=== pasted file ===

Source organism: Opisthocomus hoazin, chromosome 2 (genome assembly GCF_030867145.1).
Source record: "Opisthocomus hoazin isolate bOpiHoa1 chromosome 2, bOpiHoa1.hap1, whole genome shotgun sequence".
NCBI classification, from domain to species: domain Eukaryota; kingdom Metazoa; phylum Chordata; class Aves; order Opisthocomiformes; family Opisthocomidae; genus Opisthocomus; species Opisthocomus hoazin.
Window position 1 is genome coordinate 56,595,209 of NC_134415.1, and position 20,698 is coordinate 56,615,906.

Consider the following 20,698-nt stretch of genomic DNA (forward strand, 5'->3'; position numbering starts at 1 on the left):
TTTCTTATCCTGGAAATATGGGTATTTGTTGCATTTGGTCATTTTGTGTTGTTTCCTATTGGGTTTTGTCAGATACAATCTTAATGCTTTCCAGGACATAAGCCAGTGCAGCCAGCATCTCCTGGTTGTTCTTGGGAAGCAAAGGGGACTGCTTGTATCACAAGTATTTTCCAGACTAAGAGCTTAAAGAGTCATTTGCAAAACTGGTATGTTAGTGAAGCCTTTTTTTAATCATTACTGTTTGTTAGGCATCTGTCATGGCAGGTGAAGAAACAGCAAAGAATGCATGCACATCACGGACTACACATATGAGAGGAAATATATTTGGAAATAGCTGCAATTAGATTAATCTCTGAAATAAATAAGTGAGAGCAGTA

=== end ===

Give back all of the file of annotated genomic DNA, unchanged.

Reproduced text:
Source organism: Opisthocomus hoazin, chromosome 2 (genome assembly GCF_030867145.1).
Source record: "Opisthocomus hoazin isolate bOpiHoa1 chromosome 2, bOpiHoa1.hap1, whole genome shotgun sequence".
NCBI classification, from domain to species: domain Eukaryota; kingdom Metazoa; phylum Chordata; class Aves; order Opisthocomiformes; family Opisthocomidae; genus Opisthocomus; species Opisthocomus hoazin.
Window position 1 is genome coordinate 56,595,209 of NC_134415.1, and position 20,698 is coordinate 56,615,906.

Consider the following 20,698-nt stretch of genomic DNA (forward strand, 5'->3'; position numbering starts at 1 on the left):
TTTCTTATCCTGGAAATATGGGTATTTGTTGCATTTGGTCATTTTGTGTTGTTTCCTATTGGGTTTTGTCAGATACAATCTTAATGCTTTCCAGGACATAAGCCAGTGCAGCCAGCATCTCCTGGTTGTTCTTGGGAAGCAAAGGGGACTGCTTGTATCACAAGTATTTTCCAGACTAAGAGCTTAAAGAGTCATTTGCAAAACTGGTATGTTAGTGAAGCCTTTTTTTAATCATTACTGTTTGTTAGGCATCTGTCATGGCAGGTGAAGAAACAGCAAAGAATGCATGCACATCACGGACTACACATATGAGAGGAAATATATTTGGAAATAGCTGCAATTAGATTAATCTCTGAAATAAATAAGTGAGAGCAGTA